More than skills and showreels

Jane Woollard

You get your first job after drama school and you’re told, ‘Remember your lines and don’t bump into the furniture.’
Anonymous actor

The craft of the actor has been nurtured in Australia for the past 20 years by a number of tertiary institutions. The National Insitute of Dramatic Art (NIDA), West Australian Academy of Performing Arts (WAAPA), Victorian College of the Arts (VCA), Theatre Nepean at the University of Western Sydney (UWS), the Arts Academy at the University of Ballarat, and the Drama Centre at Flinders University are among many institutions that offer tertiary training in the craft. Since these schools are relatively young in terms of the history of Australian tertiary education, their overarching vision and curricula have been formed by their staff. It is difficult to imagine the holistic and passionate approach to actor training that one finds in these drama courses occurring with the quite same intensity in other arts disciplines. Peter Kingston, Head of Acting at WAAPA, expresses it in this way: “We talk amongst ourselves every week, every day, about what we’re doing.” But how does this “productive and generous self-indulgence” prepare graduates for an acting career?

In actor training there is a strong sense of a genealogy of method, a philosophy of theatre that is passed on to students. And something else—passion. When asked about their own training, all of the practitioner/teachers I spoke to were glad of the opportunity to speak about what had ignited them, to recount the story of finding their own sense of self within the art form. It is interesting to note that all the teachers of acting I spoke to had trained at a tertiary level in drama school—some as performers, others as directors.

In the courses I surveyed for this article, all have a curriculum built around movement, voice, acting, improvisation, devised work, singing, film and television skills, production projects and the creation of a show reel for graduates, often with a performance day for agents. Despite the overall commitment to a ‘total approach’ to training, there are some philosophical variances within the schools. At the VCA, WAAPA and NIDA there is a cohesive approach to actor training, guided by the Head of Acting at each school. In my conversations with 7 teacher/practitioners, I was struck by the depth of their commitment to the notion of the individual’s journey through the training, in preparation for the twisting path of a career as an actor/theatre maker. This personal connection, which Lindy Davies, Head of Acting at VCA, describes as “detached intimacy”, is exemplified in the question she put to herself when she was formulating the Acting Course: “How do I create an atmosphere where people feel safe?”

Peter Kingston says that he and his colleagues strive to deal with students “in a mutually respectful way, expanding their potential and our resources inside a laboratory, a rehearsal room.” Professor Julie Holledge, Director of the Drama Centre, Flinders University in Adelaide, also describes a holistic approach to the training of actors: “It is essential that an actor’s training balances the intellectual and the expressive, the intuitive and the analytical.” Kim Durban, Course Co-ordinator at the Performing Arts Course at Ballarat University, says: “The tool of the actor is the self, and the training is to sharpen and change and challenge those qualities of self as they are applied to the materials of theatre—time, space, body, silence, word, image.”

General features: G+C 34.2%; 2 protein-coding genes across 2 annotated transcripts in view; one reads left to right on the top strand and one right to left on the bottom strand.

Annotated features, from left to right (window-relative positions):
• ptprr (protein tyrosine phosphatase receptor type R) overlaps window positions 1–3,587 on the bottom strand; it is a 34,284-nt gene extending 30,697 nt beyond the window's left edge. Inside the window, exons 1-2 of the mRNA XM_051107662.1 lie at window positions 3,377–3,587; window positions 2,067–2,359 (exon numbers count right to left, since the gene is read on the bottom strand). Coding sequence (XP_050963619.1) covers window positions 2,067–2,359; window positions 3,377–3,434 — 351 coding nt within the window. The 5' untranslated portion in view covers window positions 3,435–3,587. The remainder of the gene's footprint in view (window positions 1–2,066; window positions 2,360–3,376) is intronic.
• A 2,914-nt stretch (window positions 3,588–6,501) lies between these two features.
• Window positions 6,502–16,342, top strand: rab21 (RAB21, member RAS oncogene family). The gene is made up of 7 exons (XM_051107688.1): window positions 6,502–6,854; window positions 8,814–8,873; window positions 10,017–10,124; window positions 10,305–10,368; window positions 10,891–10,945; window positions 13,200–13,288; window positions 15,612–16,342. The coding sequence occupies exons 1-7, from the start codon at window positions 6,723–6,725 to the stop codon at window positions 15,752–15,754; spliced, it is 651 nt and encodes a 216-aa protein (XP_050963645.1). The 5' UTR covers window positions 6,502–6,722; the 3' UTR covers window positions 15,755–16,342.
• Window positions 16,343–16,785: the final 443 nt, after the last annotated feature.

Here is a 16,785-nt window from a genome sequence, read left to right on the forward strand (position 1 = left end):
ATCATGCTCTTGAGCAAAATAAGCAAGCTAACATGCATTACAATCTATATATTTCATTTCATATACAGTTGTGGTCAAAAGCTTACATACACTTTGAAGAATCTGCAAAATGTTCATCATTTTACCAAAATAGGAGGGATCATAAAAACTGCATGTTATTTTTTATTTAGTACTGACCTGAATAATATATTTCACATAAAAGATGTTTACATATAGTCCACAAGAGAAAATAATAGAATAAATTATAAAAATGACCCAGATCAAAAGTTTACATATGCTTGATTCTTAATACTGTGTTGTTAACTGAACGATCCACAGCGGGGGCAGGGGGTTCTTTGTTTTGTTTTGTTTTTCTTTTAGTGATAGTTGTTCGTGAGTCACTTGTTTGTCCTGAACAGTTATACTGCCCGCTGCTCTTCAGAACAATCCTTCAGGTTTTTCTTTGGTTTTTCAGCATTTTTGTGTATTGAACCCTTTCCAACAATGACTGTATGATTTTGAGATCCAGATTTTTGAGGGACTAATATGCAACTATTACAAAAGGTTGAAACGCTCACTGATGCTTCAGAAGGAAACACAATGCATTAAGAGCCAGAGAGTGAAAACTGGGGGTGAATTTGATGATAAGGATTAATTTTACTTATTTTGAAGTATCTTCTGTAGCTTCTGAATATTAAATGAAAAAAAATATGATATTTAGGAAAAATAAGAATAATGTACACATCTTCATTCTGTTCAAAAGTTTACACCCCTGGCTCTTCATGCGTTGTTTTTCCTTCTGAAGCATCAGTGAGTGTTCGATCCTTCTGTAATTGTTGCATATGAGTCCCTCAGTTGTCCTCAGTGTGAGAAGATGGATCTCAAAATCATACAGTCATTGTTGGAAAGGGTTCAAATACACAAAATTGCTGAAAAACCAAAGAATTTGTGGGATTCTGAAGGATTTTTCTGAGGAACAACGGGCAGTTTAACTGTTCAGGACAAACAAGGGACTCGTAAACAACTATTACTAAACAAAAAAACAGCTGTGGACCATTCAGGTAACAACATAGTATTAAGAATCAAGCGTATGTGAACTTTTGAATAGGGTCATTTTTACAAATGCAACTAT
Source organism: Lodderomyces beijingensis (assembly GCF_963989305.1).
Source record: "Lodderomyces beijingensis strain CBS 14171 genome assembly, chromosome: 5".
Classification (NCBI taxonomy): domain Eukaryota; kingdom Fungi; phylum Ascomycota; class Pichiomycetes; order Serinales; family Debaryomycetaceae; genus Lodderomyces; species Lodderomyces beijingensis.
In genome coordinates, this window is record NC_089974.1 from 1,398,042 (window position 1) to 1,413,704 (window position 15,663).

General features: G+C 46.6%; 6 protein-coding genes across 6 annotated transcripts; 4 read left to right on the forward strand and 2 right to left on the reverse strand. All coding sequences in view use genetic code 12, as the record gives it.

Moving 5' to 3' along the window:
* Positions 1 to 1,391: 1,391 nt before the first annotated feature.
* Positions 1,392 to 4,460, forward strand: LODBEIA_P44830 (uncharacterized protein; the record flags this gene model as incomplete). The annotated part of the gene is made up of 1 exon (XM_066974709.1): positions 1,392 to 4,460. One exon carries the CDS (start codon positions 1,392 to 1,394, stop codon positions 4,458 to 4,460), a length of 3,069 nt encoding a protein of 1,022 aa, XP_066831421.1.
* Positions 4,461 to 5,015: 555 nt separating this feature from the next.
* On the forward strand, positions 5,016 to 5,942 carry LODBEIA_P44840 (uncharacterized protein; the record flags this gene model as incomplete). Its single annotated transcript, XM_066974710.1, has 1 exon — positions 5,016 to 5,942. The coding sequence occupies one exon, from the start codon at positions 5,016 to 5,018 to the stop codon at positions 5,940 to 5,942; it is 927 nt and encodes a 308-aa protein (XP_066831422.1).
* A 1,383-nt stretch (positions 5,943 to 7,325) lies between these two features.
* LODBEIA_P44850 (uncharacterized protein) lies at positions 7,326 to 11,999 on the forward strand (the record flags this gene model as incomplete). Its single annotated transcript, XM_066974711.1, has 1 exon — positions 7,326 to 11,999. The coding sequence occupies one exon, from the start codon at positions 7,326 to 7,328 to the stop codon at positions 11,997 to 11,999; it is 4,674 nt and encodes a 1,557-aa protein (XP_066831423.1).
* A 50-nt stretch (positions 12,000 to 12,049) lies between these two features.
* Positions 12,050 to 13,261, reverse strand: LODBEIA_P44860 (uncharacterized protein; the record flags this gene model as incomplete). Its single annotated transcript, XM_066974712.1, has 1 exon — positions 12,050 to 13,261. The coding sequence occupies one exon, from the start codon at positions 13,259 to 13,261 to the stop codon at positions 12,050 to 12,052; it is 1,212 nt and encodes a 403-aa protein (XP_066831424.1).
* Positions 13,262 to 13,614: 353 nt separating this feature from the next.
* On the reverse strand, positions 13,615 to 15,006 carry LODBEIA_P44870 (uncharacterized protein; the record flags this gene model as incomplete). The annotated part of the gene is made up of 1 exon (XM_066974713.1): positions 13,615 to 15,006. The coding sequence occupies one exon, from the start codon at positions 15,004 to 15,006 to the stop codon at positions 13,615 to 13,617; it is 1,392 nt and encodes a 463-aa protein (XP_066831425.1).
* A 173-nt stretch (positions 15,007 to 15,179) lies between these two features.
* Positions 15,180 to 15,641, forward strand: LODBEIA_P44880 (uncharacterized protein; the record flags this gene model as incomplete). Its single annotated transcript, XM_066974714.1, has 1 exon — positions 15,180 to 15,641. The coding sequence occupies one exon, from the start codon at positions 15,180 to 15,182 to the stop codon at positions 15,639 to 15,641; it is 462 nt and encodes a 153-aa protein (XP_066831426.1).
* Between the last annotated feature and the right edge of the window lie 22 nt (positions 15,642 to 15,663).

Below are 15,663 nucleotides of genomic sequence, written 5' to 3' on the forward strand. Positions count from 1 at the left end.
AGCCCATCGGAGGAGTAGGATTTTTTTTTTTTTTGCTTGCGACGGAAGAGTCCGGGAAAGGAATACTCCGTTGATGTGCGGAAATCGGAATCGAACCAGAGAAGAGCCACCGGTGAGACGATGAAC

Lindy Davies has formulated a very specific method arising from her experience working at the Pram Factory in the late 60s, and training with Linklater, Brook and Grotowski in the 1970s. While working in Peter Brook’s company, she resolved for herself an apparent conflict between the contact-release work of Linklater and the discipline of Grotowski. “The form was the key to it all—it was the crucible that allowed the other elements to happen within it.” These experiences have been the foundation of her method in the last 7 years as Dean and Head of Acting at VCA. “We have a very radical approach to acting at our school. We don’t decide how we are going to say it or do it. The interpretation comes from the actor’s perspective—it happens kinaesthetically. We work to find the bridge between trance and language.”

Peter Kingston is in his 5th year as Head of Acting at WAAPA. Having trained at NIDA as an actor, he is inspired and challenged by the task of training actors. He muses that he and his colleagues in other acting courses are essentially doing the same thing, instilling in students “the importance of collaboration and that a truthful experience shared by the people making the work is the fundamental work.” Peter is eloquent about the state of ‘not-knowing’ at which point he encourages his students to begin. “What I bring to it is all that I don’t know. The group creates a fury of private investigation which spurs the work forward.”

Tony Knight, Head of Acting at NIDA was “thrown out” of NIDA as a student in the 70s and then went on to train at the Drama Centre in London. He says that the course at NIDA is “an intensely practical course—any theory happens on the floor.” As an acting teacher he draws heavily on the later Stanislavskian physical action method, where the action is played first, with the emotional/psychological territory taking care of itself. He believes that “acting always has to have an emotional and psychological approach”, but does not have time for any emotive indulgence from his students when they approach a character.

At Flinders, Ballarat and Theatre Nepean, the courses tend to be centred round a wide spectrum of skills, and the desire to expose students to all aspects of theatre. There is also an emphasis on theory and history to counterbalance the practical training. There is a heavy emphasis on ensemble work, so that students have the opportunity to write, direct, design, source props and costumes, raise funds, promote the work, in addition to performing. Julie Holledge was trained at the Bristol University Drama Department. “I was taught that actors require both a rigorous intellectual training and a highly disciplined physical training if they are to be expressive performing artists.”